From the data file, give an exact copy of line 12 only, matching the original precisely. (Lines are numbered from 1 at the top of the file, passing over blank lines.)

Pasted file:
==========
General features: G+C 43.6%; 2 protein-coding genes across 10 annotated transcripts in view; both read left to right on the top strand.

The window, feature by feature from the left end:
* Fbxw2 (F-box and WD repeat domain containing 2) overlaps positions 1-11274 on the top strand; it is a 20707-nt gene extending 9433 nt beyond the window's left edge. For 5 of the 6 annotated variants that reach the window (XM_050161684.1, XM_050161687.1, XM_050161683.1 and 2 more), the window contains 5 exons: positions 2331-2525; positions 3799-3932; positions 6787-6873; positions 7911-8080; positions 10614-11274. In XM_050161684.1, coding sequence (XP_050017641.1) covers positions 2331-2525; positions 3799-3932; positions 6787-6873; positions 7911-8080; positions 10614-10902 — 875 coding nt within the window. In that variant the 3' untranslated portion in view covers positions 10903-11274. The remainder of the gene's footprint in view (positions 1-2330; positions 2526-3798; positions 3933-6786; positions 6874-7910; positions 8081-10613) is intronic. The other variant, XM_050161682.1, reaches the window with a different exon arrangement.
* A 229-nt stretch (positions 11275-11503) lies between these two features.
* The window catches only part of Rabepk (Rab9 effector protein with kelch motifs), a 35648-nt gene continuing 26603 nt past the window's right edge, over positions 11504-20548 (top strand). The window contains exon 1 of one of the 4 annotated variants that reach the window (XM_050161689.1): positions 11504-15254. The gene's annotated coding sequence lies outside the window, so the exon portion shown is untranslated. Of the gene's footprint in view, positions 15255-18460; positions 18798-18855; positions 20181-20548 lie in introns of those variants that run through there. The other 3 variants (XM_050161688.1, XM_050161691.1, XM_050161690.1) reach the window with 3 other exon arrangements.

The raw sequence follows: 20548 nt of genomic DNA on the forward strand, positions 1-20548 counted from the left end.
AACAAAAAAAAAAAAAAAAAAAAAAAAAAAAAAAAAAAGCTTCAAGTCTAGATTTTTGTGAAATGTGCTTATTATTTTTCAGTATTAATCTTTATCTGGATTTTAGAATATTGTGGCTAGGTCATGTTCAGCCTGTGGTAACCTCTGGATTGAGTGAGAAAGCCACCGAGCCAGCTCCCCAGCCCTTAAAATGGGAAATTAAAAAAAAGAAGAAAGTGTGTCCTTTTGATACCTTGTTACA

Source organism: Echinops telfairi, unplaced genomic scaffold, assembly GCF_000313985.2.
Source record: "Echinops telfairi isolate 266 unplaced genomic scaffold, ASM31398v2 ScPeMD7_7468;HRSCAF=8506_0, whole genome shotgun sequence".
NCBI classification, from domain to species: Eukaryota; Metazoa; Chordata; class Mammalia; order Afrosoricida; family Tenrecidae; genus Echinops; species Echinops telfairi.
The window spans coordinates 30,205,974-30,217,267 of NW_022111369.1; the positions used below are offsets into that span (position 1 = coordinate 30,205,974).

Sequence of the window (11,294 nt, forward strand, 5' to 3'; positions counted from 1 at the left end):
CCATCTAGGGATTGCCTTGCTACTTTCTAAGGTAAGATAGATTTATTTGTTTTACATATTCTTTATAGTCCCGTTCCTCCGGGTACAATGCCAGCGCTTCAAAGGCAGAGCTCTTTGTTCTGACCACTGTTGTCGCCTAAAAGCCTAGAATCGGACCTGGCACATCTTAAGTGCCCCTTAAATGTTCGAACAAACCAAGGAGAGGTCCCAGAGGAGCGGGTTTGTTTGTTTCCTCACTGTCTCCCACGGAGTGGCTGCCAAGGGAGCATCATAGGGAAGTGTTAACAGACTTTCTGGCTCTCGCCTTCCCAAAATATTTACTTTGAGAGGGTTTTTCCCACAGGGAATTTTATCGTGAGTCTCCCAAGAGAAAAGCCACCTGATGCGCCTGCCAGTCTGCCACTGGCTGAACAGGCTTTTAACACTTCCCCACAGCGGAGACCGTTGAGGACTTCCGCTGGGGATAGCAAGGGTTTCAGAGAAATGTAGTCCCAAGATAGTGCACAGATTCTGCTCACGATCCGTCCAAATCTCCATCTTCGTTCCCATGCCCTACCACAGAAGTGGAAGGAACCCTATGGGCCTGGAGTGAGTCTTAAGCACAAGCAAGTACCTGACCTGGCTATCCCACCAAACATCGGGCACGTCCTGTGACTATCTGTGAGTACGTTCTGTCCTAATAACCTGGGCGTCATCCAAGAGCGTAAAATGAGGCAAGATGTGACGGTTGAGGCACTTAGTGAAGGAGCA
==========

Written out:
Sequence of the window (11,294 nt, forward strand, 5' to 3'; positions counted from 1 at the left end):